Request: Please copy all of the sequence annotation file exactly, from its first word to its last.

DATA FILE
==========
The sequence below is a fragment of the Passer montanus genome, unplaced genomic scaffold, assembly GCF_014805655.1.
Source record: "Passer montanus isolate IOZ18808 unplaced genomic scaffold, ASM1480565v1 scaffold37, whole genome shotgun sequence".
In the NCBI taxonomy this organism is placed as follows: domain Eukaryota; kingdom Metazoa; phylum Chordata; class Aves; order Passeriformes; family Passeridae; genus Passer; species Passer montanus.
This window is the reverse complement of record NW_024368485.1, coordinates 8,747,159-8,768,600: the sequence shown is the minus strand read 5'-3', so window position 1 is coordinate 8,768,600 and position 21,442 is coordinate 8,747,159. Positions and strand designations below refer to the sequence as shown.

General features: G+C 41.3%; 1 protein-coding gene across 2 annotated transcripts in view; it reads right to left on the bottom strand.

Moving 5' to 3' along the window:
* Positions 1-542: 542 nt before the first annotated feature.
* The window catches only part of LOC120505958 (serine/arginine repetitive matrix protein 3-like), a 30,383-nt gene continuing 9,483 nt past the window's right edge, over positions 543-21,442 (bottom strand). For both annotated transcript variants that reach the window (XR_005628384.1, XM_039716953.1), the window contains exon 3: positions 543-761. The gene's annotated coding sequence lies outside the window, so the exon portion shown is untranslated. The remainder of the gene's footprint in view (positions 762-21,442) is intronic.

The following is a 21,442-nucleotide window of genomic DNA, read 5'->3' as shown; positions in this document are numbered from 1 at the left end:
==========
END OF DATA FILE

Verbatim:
The sequence below is a fragment of the Passer montanus genome, unplaced genomic scaffold, assembly GCF_014805655.1.
Source record: "Passer montanus isolate IOZ18808 unplaced genomic scaffold, ASM1480565v1 scaffold37, whole genome shotgun sequence".
In the NCBI taxonomy this organism is placed as follows: domain Eukaryota; kingdom Metazoa; phylum Chordata; class Aves; order Passeriformes; family Passeridae; genus Passer; species Passer montanus.
This window is the reverse complement of record NW_024368485.1, coordinates 8,747,159-8,768,600: the sequence shown is the minus strand read 5'-3', so window position 1 is coordinate 8,768,600 and position 21,442 is coordinate 8,747,159. Positions and strand designations below refer to the sequence as shown.

General features: G+C 41.3%; 1 protein-coding gene across 2 annotated transcripts in view; it reads right to left on the bottom strand.

Moving 5' to 3' along the window:
* Positions 1-542: 542 nt before the first annotated feature.
* The window catches only part of LOC120505958 (serine/arginine repetitive matrix protein 3-like), a 30,383-nt gene continuing 9,483 nt past the window's right edge, over positions 543-21,442 (bottom strand). For both annotated transcript variants that reach the window (XR_005628384.1, XM_039716953.1), the window contains exon 3: positions 543-761. The gene's annotated coding sequence lies outside the window, so the exon portion shown is untranslated. The remainder of the gene's footprint in view (positions 762-21,442) is intronic.

The following is a 21,442-nucleotide window of genomic DNA, read 5'->3' as shown; positions in this document are numbered from 1 at the left end: